The Streetcar Named Disorder


By Jack Cashill


Even before the first passenger has taken a seat, the Downtown streetcar shows us why buried rails were best left untouched. At $102 million, it’s an expensive lesson.

A video posted on The Kansas City Star Web site reminds us why Kansas City tore up and paved over more than 300 miles of streetcar lines some 60 years ago—and why we should have left them buried.

A streetcar on a test run is heading south towards the heart of Downtown when it approaches a car parked illegally, too close to the tracks. With parking having long been a challenge Downtown, one gets the sense that driver was making a quick pit stop at the Country Club Bank on the west side of the street and had no place else to park.

2016.03-Between-the-Lines-Quote2RGBWhatever the driver’s motives, the streetcar conductor is forced to stop. Unlike a bus driver, he cannot simply drive around the scofflaw’s car. When he stops, all the cars behind him are forced to stop. Fortunately, there are at least two conductors on this streetcar, so one of the two leaves the streetcar and goes to hunt down the offender.

Frustrated, a driver behind the streetcar circles around it and passes. While the man is passing, the conductor in the streetcar lets loose a couple of horn blasts fully intended to scold. The driver gets the message.

Miffed, he stops in front of the streetcar, gets out of the car, and yells something at the conductor. Although there is no sound—and that’s a shame—he seems to be saying something like, “Whiskey Tango Foxtrot?” I imagine he was thinking, “What did you expect me to do? Sit here until someone moved the car?”

Who Could Have Seen This Coming?

By this time, the scofflaw has made his humbling perp walk back to the car and drives away. The miffed driver, meanwhile, is back in his car and proceeds to the intersection. But when the streetcar begins moving slowly forward, the miffed driver stops in front of him, puts on his emergency flashers, and exits the car.

From the looks of things, this beef has not been settled. The driver heads back to the streetcar, and there, alas, we lose both sight of him and sound—just, I suspect, when things were about to get really interesting.

“The biggest roadblock to Kansas City’s streetcar success,” The Star now tells us, “may be exactly that—cars blocking the road and the streetcar’s rail path.” Oh, yeah! Why didn’t someone say this before we sunk more than $100 million into a congested two-mile track that takes no one anyplace useful and solves no known problem?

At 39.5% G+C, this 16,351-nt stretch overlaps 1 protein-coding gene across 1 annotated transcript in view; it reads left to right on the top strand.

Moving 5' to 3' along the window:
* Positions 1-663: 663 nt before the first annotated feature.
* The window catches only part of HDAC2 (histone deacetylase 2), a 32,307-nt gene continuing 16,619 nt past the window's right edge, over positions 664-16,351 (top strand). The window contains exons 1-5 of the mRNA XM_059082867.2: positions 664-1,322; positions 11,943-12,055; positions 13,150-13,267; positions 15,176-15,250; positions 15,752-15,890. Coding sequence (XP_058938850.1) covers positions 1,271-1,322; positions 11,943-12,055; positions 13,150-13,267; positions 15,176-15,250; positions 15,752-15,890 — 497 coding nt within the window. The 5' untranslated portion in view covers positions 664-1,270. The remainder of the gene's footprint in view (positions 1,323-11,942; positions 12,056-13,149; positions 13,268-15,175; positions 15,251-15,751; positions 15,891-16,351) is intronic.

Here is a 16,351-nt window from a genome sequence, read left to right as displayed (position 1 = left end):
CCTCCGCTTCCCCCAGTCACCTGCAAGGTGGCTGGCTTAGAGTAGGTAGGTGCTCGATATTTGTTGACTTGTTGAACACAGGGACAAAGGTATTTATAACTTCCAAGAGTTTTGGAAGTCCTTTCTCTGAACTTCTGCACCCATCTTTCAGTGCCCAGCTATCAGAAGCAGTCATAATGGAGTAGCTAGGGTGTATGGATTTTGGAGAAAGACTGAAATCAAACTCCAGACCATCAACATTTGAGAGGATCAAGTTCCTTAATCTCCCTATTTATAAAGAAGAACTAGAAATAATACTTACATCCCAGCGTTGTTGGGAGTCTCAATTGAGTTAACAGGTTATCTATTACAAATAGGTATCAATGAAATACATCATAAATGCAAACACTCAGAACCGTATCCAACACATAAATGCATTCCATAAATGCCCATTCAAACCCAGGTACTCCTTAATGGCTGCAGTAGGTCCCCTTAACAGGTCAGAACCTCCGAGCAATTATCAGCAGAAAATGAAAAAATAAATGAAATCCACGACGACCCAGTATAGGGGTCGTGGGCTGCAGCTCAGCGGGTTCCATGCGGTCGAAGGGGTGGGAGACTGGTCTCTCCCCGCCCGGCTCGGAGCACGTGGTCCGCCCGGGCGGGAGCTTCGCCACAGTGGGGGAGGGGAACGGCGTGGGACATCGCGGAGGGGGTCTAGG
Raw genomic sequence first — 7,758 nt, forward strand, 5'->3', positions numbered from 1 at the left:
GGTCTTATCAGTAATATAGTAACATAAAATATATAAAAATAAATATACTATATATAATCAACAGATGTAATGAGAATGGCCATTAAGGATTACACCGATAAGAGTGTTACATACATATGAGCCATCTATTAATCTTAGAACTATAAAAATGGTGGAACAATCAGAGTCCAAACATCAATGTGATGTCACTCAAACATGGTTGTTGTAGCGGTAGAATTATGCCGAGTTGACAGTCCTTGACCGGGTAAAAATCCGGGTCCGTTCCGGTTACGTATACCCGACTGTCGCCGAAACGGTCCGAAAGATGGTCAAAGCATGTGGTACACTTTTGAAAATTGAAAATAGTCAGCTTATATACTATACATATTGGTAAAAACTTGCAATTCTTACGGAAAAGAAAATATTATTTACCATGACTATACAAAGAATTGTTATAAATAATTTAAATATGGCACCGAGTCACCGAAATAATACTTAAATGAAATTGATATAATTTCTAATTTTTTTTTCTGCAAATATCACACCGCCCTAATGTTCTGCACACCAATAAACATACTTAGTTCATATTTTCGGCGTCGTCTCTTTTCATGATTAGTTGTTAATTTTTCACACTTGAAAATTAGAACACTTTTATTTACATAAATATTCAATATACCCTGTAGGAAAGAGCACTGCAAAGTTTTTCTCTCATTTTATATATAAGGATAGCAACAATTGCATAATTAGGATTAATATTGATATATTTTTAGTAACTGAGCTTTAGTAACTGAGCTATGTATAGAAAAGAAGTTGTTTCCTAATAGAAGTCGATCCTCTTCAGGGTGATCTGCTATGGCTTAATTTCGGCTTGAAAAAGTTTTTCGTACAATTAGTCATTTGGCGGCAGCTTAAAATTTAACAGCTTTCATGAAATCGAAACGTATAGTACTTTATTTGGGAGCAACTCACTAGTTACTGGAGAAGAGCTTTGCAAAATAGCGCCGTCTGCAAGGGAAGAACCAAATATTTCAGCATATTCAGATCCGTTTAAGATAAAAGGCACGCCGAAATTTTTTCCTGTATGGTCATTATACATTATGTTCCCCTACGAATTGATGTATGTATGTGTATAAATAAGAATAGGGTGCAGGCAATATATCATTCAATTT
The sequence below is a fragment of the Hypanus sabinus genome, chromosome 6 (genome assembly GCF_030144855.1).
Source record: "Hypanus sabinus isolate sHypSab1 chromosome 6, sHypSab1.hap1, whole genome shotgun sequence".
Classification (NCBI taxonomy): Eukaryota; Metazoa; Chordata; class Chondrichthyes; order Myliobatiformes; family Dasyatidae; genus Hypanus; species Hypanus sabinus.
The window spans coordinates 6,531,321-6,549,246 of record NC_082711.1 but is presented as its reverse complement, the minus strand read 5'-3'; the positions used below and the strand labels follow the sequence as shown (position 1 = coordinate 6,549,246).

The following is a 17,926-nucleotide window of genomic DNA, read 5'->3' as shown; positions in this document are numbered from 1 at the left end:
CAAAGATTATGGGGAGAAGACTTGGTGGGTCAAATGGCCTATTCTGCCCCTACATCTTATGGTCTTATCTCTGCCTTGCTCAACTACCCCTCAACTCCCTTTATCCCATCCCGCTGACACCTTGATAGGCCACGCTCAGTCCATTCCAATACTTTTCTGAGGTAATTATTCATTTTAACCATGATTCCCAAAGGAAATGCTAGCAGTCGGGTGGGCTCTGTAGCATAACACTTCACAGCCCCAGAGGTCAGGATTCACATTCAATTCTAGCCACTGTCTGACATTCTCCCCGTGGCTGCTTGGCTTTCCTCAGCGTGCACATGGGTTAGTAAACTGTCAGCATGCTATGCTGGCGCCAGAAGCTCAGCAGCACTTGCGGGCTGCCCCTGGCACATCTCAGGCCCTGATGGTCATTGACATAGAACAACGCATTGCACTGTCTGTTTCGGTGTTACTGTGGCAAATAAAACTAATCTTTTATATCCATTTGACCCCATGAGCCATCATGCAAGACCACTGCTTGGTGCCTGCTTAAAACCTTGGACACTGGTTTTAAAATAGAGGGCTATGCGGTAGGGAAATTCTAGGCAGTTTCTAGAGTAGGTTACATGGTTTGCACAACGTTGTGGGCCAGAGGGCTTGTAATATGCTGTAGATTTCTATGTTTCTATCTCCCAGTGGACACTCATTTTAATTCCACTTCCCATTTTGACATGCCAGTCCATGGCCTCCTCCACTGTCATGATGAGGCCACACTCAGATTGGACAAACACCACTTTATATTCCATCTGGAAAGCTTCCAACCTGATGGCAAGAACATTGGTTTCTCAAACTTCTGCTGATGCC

The car thing was no secret. Dan Bower, streetcar imam from the millennial Mecca of Portland, tells The Star that when he talks to transport people from other cities, the question of how to integrate streetcars into mixed traffic “has come up more than anything else.”

And Kansas City is no Portland. That city is filled with young “creatives” whose parental subsidies may cover food, housing, and tattoos, but rarely automobiles. Kansas City has been proudly auto-centric since J.C. Nichols defied the Pendergast machine and built his city on the hills—Mission, Armour etc.—beyond the reach of the thugocracy’s extortionate streetcar lines.

On the first day of March, the inheritors of these two worlds collided, literally. The newspaper headline speaks to the unspoken class undercurrent in the debate, “Kansas City streetcar hits parked Mercedes.” Something tells me that if it were my car involved in the accident, the headline would not have read, “Kansas City streetcar hits parked Ford Escape.”

As the story goes, a southbound Kansas City streetcar hit a Mercedes that was not parked fully within the designated white lines on Main Street. “Streetcar operators are supposed to be learning how close they can come to those vehicles that are parked outside the white line without hitting them,” writes Yael Abouhalkah, one of The Star’s peppy streetcar cheerleaders. Yeah, that would be nice.

Draw, or Disincentive?

The story’s real punch line, however, is that the Mercedes had Johnson County plates. This was a source of much Twitter humor among the streetcar-happy Millennials who may not know who fought in the Civil War, but do know enough to find Johnson County humorous.

Unfortunately, the joke is on the city. In fact, many Johnson Countians don’t know how to parallel park. Drivers can spend their entire lives in that county without ever negotiating anything trickier than a diagonal parking spot in Nordstrom’s spacious outdoor lot. I am told Kansas does not even test for parallel parking.

2016.03-Between-the-Lines-QuoteRGBDowntown intimidates them. Hell, Downtown intimidates me, and I cut my driving teeth on the Garden State Parkway. If the streetcar makes people like me and the Mercedes drivers of Johnson County less likely to go Downtown, it has fully undermined
its very reason for existence.

“We will get through this,” Abouhalkah assured his readers. “The incident Tuesday should not be used to denigrate the potential of the streetcar line to continue with Downtown’s economic redevelopment.”

“Denigrate” is the wrong word here. It means “criticize unfairly.” A more useful word might be “educate.” I would rephrase the money quote thusly: The incident Tuesday should be used to educate citizens on the folly of spending $102 million before learning of a problem “that has come up more than anything else,” everywhere else.”

Even in Portlandia.

About the author

Jack Cashill is Ingram's Senior Editor and has been affiliated with the magazine for more than 30 years. He can be reached at jackcashill@yahoo.com. The views expressed in this column are the writer's own and do not necessarily reflect those of Ingram's Magazine.